“Damn, not now,” she mumbled under her breath. The familiar sensation threatened to burst into fiery magic. She’d fought hard to suppress it these past five years.
It had flared up hundreds of times in the eighteen months she’d spent living on the streets of Tresmort, either on her own or as part of gangs. And it had been worse since Alda had scooped her off the streets and roped her into her ragtag band of helpers.
Fenix had learned to shut down the tingling in her palms. She did it by gritting her teeth and swallowing hard to blank out her surroundings as she pictured herself floating on white, puffy clouds in a pale blue sky.
Sure, it was cheesy, but it worked to keep away the magic that had ruined her life once before. And if she was sure of anything, it was that she would do whatever it took to keep that frightening magic from flowing through her again.
Just as she sank into her reverie, a loud squawk pulled her back into the present.
The sound caused the demon to look up, too.
Without further warning, Java, in falcon form, came pelting down from above. His wings and legs were tucked in for the dive, and he sped like a bullet through the air.
The demon had no time to react.
As Java neared the creature, he extended his talons. At the last moment, he opened his wings and pulled up again. He swooped over it, his sharp claw slicing into the monster’s scalp.
Thick gray smoke billowed out of the top of its head.
The demon dropped the glowing globe and grabbed its skull.
The orb crashed to the ground with a thunderclap. Sparks flew everywhere. Blinding blue light traveled up the demon’s body.
It shrieked and flailed its arms, not seeming to enjoy the taste of its own magic.
But Fenix knew it was powerful and would survive. When the spell from the orb extinguished, the demon would be livid.
Fenix slapped Twain on the back. “Quick, land in front of it and distract it. I’ll get it from behind.”
Twain hopped over the rubbish heap, taking off at a blistering pace toward the demon.
Fenix stood and shook her shoulders to throw off any remnants of pain from the hit she’d taken. Reaching under her jacket, she retrieved the knife she kept hidden in a sheath in her waistband. Tucked into her boot was a smaller backup knife.
They were gifts from Alda, and they were charmed.
With a flick of the wrist, Fenix could change the knives into whatever blade or rudimentary tool she envisioned. At least it worked that way with the knife she carried at her waist. The backup was a little wonky.
Its charm had been damaged decades before, when Carpetha had stolen it from Alda and given it to one of her demons. When Alda got it back, she rejigged the magic. Now, it would transform only in Fenix’s hands, but she had to contend with its unpredictable behavior.
Fenix scooted over the rubbish heap and raced down the alley.
Up ahead, Twain crouched in mid-sprint as he prepared to leap. He sank all his weight into his peg legs. Then, like a spring that had been pressed flat and then released, his body shot up into the air.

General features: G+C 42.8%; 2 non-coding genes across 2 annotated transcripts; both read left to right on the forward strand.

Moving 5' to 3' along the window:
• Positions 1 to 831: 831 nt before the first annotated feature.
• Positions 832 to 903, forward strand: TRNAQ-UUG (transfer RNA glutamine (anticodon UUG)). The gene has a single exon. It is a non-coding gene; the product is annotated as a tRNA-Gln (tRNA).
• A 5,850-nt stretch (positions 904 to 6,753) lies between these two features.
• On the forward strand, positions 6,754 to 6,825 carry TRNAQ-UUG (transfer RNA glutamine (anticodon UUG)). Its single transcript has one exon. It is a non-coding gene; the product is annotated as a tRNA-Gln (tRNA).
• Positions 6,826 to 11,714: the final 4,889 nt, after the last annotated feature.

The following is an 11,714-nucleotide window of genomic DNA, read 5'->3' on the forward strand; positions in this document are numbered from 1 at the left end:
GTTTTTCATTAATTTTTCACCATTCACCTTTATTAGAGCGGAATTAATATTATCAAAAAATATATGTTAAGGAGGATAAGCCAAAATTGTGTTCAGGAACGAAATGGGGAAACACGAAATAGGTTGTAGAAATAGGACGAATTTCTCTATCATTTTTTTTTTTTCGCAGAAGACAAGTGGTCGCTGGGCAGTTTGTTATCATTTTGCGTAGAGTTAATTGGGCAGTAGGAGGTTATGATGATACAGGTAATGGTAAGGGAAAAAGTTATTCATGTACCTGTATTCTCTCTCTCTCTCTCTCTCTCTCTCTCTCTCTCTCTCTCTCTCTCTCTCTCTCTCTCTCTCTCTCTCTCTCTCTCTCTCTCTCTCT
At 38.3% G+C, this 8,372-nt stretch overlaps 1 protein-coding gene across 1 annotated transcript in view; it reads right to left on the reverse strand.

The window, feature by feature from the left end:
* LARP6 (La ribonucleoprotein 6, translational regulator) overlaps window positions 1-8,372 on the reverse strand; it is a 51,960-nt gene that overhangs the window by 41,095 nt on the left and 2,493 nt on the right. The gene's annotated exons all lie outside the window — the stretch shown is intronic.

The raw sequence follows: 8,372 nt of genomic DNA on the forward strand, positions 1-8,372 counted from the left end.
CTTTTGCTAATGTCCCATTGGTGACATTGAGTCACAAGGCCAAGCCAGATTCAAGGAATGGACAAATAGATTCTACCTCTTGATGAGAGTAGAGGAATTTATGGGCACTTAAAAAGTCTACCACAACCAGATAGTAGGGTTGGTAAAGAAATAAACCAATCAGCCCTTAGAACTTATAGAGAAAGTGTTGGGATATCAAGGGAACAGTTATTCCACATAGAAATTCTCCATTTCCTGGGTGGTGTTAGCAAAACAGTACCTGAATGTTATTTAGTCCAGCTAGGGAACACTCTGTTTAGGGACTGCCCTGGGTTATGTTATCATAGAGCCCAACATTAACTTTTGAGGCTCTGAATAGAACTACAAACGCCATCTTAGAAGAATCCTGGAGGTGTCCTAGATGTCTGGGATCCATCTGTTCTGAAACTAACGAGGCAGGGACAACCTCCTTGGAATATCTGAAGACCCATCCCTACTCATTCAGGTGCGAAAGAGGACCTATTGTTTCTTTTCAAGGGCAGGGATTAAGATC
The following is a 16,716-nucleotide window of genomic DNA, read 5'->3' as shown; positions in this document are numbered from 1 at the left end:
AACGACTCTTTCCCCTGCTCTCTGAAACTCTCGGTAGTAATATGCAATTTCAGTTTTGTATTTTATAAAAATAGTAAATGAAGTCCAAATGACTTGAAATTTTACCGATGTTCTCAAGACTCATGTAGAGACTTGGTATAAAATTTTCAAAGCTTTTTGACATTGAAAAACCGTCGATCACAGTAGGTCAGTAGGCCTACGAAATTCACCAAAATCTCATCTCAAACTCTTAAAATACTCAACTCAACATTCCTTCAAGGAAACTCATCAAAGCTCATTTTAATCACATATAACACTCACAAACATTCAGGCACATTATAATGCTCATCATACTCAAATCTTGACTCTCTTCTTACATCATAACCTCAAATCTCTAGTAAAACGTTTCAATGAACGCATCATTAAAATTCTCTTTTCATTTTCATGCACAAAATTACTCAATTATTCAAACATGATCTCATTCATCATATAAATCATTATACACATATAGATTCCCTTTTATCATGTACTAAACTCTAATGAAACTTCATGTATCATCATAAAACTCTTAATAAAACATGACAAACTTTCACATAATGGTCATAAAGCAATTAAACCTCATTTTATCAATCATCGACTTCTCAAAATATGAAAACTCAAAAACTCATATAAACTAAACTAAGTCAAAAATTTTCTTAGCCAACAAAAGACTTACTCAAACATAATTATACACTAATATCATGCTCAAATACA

He summersaulted as he soared over the demon.
In the wide gap between the giant creature’s legs, Fenix saw Twain touch down, just in front of Ivan, who lay motionless on the ground.
The look on Twain’s face told her he was terrified to be so close to the demon.
The beast roared as it realized Twain was before it. It lunged and swung its massive arms at him. Twain sprang out of reach, just in time.
As Fenix ran toward the demon, she flicked her wrist. She envisioned a tomahawk with a long handle, broad head, and gleaming, sharp blade. She tightened her grip on the knife as the handle vibrated and grew hot. The knife disappeared in a quick burst of orange light, and was instantly replaced by the tomahawk.
When she was five paces away from the demon, she lifted the tomahawk, swung it back, and released it. It went tumbling through the air and planted itself in the back of the demon’s right knee.
The creature roared as its right leg collapsed.
Fenix dashed out of the way as the demon tumbled down. The ground shook with the impact of the massive creature’s fall.
It swung its right arm, aiming for Fenix. She scampered behind a tall garbage bin.
Still on its back and growling, the creature brought its clenched fist down on the bin. The steel box crumpled like a soda can, just inches in front of Fenix.
The demon flicked the bin away and reached for her. Its heavy fingers came down on Fenix’s legs and pinned her to the spot.
Trying to yank her legs free would risk breaking a lot of bones, so Fenix rolled up to a sitting position. There was no way to reach under the demon’s fingers to get to her backup knife.
As she frantically tried to lift the heavy hand off her legs, she noticed the creature move its left hand toward the pouch at its waist.
This wasn’t good.
The needles began to stab her palms again. No. She couldn’t let the magic rise in her.
Without warning, a rush of wind swept over her head, and a small form torpedoed past her.
It was Java.
He swooped down and slashed the demon across its nose.
The creature roared and covered its face with its hands as dark gray smoke hissed out of the wound.